hmcAsWas Fri 06-May-16 14:20:20

Pretty sure we'll go the A level route - thanks Shanghai

lljkk Fri 06-May-16 17:58:52

ta @ Hayita.

KleineDracheKokosnuss Fri 06-May-16 18:10:01

They had to drop that requirement (which I think only applied to GCSE) years ago because the students coming from the state sector generally didn't have access to the teaching needed and it wasn't compulsory at school so many bright kids were not taking languages and then getting tripped up later.

BoffinMum Fri 06-May-16 20:33:33

I work in universities and over the years I have done a fair bit of admissions work.

There are few if any GCSE requirements for universities because Britain is the only country that does exams at 16 and so most overseas students would not get into university if this was made a requirement.

Occasionally GCSEs are looked at in the case of a tie break for a place, or at Oxbridge they are looked at in conjunction with the average GCSE score for your school, to try to make things as fair as possible for those from deprived backgrounds. However it would technically be possible to get in with no GCSEs at all if you aced your A Levels and interviewed amazingly.

So they are not a requirement.

FWIW I think all kids should do a language, though.

cressetmama Fri 06-May-16 21:26:44

Some careers do demand an MFL, even at a low level like GCSE.

RandomMess Fri 06-May-16 21:30:56

The DDs school have FML as compulsory, can I challenge that and insist she doesn't have to do it? I was lead to believe it was NC that they continue sad

RafaIsTheKingOfClay Fri 06-May-16 22:20:16

They had to drop that requirement (which I think only applied to GCSE) years ago because the students coming from the state sector generally didn't have access to the teaching needed and it wasn't compulsory at school so many bright kids were not taking languages and then getting tripped up later.

I'm don't think this is true. MFL was a compulsory GCSE subject up until 2004. If there was a requirement by university admissions to have an MFL, it was dropped before then. It certainly didn't exist when I applied in the late 90s. However, I'm not sure there has ever been that requirement.

As lljkk says, it's only UCL that ask and even they have a way round it. It's also perfectly possible to avoid UCL and apply to other RG unis. There's no reason why having no MFL GCSE should have an adverse affect on her future.

You might want to think about workload with art + photography though. They can both be quite time consuming. That might be something to consider if she will need to put extra effort into the academic subjects.

sashh Sat 07-May-16 03:31:35

Well if she isn't going to get a C at GCSE there is no point taking it even if universities did want it.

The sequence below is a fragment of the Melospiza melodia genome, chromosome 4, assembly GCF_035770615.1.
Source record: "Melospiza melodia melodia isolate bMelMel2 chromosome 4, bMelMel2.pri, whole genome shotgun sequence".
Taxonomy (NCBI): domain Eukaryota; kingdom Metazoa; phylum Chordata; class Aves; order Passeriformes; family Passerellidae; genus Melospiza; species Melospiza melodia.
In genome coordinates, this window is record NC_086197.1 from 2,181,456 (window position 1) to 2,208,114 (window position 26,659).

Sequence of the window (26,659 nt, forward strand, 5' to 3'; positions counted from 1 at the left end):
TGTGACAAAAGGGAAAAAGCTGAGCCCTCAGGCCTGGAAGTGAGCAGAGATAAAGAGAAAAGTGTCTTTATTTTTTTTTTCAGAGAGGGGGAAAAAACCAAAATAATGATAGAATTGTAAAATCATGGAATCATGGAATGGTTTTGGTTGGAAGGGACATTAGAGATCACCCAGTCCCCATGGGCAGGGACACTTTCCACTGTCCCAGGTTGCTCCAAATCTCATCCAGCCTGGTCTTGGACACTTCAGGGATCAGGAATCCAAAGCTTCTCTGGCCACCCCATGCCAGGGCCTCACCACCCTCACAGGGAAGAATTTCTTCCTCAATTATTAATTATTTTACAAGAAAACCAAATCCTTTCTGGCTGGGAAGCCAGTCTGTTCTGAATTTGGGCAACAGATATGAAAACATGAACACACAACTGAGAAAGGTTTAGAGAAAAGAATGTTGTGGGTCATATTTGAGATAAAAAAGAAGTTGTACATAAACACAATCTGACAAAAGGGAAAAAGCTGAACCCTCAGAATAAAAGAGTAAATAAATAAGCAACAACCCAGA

I'm dyslexic and had a similar situation but this was in the days of O Level and CSE and although I could get a CSE in French my art teacher always had a small group who did O Level in other years classes.

I just kept repeating that an O Level was better than a CSE.

The same (almost) applies here, an A grade in a different subject is better than a G in Spanish.

And now she has the advantage that the law is on her side in that the school have to make a 'reasonable adjustment' for her dyslexia.

HSMMaCM Sat 07-May-16 07:20:36

Pick something else for her. As a PP said, arts subjects have a lot of work, so adding drama to art and photography could be a heavy load. If you have a list of option blocks, just have another look at the choices.

hmcAsWas Sat 07-May-16 07:23:27

Which careers require a MFL Cressetmama?

hmcAsWas Sat 07-May-16 07:24:15

Exactly sashh - I can't see her achieving a C grade for Spanish. Not in this life!

RalphSteadmansEye Sat 07-May-16 07:27:10

Especially as a year 9 - she'll be taking the new, harder GCSE which is no longer just a test of memory but actually testing whether they've learned the language.

Bluelilies Sat 07-May-16 07:32:45

Ds's school did that to him. He took French, thinking he had no choice but then found that lots of others had managed to wriggle out of it. A year on it was going dreadfully. He hated it, wouldn't learn, couldn't learn. Poor and disrupted teaching didn't help, but the school finally admitted he was not on track to pass and after much pressure let him drop the subject at the end of year 10.

I very much wish we'd made more fuss at the stage you're at and not started it in the first place.

It has not affected his offers from sixth forms, and is not required by universities. It does affect the school's performance measures, but only if they get a C or above. Your best bet is probably too try to convince them she isn't, then they've no reason to push her to do it.

mercifulTehlu Sat 07-May-16 07:35:12

I'm an MFL teacher and, while I think that most kids really benefit from learning a foreign language, I do think that exceptions should be made for some students. All should get to start an MFL in year 7, so that they get to experience it, but those with a good reason for not continuing should be allowed to drop it after yr9 and focus on other things which would be more helpful.